By law, if defeated by an actual Commons vote of "no confidence", there is a period of 14 days during which an alternative Government may be formed, if a "vote of confidence" can be won by a prospective Prime Minister. If no Government can be formed within the 14 days an election is automatically triggered, in effect allowing the electorate itself to approve or disapprove of the Prime Minister's policy. The polling day for the election is to be the day appointed by Her Majesty by proclamation on the recommendation of the Prime Minister. The Parliament then in existence dissolves at the beginning of the 17th working day before the polling day.
The existence and basis of appointment of the office is a matter of constitutional convention rather than of law. Because of this, there are no formal qualifications for the office. However, a small number of Acts of Parliament do make reference to the Prime Minister, and since the 1930s office has carried a salary in its own right.
The Prime Minister is often an extremely powerful figure within the political system; the office has been said by some to be an "elected dictatorship", and some Prime Ministers have been accused of being "presidential". A weak Prime Minister may be forced out of office (i.e. forced to resign) by his or her own party, particularly if there is an alternative figure within the party seen as a better choice.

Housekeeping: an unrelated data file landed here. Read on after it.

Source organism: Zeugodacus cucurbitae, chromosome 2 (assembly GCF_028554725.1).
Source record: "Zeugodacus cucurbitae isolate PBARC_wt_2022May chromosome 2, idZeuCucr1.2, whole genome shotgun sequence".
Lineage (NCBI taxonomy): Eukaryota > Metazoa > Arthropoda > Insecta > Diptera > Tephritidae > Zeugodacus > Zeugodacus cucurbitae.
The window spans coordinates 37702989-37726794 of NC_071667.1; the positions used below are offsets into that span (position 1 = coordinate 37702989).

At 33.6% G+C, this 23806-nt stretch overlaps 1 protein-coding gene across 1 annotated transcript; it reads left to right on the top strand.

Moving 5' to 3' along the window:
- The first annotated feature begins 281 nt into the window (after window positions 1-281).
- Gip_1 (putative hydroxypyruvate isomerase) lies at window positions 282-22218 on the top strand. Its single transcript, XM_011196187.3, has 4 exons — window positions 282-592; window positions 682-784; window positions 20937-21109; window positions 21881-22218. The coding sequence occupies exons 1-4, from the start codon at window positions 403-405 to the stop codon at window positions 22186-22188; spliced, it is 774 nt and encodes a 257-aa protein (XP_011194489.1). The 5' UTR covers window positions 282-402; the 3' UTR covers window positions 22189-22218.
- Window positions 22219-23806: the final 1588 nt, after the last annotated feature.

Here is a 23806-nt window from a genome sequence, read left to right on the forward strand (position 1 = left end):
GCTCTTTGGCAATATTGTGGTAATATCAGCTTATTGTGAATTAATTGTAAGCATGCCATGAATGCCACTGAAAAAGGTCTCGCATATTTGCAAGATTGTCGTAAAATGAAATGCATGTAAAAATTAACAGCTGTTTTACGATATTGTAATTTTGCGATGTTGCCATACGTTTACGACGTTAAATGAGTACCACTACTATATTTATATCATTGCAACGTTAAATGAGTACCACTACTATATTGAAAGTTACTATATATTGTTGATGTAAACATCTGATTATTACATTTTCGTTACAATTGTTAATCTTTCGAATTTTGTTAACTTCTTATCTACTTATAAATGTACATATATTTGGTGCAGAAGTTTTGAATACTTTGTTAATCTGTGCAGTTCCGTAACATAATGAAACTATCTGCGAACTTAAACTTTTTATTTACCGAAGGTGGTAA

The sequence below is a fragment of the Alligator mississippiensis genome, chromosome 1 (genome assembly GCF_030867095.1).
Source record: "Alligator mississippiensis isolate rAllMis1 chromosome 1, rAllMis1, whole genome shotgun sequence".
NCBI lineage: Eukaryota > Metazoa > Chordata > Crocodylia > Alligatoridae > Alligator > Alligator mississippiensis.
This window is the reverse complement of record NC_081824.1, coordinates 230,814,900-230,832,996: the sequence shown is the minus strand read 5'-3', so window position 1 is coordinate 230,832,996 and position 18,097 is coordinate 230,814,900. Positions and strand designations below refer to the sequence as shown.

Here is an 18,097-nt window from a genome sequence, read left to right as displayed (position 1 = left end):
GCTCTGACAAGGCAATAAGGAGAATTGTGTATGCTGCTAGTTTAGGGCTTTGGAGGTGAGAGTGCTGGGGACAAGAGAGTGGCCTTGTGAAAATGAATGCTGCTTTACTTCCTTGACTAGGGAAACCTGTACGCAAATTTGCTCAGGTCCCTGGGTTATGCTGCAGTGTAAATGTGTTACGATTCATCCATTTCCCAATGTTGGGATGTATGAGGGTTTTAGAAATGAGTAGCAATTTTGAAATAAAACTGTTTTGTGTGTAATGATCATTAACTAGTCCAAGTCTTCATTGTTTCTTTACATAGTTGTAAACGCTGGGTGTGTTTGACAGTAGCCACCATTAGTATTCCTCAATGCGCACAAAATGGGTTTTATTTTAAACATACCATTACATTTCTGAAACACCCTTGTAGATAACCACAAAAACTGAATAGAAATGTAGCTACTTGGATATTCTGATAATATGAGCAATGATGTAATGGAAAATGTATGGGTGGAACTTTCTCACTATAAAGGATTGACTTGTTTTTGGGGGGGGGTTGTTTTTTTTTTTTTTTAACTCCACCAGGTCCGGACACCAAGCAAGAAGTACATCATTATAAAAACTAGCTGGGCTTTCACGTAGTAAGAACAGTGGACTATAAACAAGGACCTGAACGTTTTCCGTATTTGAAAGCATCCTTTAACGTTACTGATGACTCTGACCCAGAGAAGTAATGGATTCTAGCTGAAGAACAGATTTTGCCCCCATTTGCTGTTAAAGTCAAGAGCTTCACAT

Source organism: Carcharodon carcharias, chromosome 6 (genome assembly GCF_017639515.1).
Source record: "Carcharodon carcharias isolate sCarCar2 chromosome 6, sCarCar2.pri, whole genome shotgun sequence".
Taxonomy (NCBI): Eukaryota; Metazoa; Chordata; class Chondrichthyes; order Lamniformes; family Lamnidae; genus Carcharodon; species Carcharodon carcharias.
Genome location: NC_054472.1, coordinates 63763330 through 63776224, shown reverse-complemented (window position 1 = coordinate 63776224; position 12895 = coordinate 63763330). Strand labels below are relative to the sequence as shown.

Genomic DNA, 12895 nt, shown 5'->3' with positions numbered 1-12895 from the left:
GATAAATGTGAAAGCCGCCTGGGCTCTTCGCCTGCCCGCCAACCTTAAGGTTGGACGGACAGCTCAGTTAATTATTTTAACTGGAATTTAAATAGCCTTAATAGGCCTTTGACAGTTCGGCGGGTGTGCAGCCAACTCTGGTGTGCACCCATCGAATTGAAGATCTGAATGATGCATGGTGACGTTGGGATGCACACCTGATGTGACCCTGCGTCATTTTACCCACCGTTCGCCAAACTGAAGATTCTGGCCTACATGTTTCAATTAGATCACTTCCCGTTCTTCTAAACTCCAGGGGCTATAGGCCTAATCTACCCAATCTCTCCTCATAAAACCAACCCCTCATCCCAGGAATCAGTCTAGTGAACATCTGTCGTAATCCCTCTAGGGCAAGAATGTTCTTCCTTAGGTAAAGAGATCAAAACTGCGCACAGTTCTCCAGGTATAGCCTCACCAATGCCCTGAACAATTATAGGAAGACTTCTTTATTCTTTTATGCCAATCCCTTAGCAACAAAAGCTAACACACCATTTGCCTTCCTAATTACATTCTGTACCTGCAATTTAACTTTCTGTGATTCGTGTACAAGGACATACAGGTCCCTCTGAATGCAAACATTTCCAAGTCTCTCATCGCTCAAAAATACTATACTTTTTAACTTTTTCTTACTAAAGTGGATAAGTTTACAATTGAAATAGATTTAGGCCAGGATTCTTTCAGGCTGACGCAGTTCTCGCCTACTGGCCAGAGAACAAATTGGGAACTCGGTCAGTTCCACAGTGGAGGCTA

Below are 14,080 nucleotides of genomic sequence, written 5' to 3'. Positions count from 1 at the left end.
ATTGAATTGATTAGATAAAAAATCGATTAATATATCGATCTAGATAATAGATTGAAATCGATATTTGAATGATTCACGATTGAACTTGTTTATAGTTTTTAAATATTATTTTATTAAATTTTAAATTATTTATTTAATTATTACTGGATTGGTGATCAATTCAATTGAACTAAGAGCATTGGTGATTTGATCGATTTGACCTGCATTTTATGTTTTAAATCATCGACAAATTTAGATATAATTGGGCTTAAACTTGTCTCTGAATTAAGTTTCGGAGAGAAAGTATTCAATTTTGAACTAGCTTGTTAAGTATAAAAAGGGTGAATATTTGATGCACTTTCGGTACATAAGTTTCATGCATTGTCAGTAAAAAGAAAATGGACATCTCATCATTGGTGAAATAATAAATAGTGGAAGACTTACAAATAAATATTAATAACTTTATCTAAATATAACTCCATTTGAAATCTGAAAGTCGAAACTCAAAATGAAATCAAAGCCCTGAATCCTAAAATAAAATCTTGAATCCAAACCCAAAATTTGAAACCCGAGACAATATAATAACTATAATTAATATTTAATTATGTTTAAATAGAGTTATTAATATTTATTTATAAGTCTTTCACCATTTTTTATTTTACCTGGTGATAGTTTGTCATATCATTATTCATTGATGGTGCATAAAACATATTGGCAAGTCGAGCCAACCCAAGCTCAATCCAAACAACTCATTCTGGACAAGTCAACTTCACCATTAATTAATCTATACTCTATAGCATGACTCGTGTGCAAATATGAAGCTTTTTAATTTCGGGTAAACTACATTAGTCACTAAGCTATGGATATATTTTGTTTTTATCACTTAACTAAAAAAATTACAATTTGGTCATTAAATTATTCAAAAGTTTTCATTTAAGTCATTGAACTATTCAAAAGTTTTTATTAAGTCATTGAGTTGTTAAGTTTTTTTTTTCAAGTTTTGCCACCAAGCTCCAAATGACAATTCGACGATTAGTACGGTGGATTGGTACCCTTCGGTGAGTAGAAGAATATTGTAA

Cabinet and other ministers
Membership of the Cabinet is not defined by law, and is only loosely bound by convention. The Prime Minister and (if there is one) the Deputy Prime Minister are always members, as are the three most senior ministerial heads of Departments of State: the Secretary of State for Foreign and Commonwealth Affairs (commonly known as the Foreign Secretary), the Chancellor of the Exchequer (i.e. the minister responsible for finance), and the Secretary of State for the Home Department (commonly known as the Home Secretary). Most of the other heads of departments are usually members of the Cabinet, as well as a small number of junior ministers.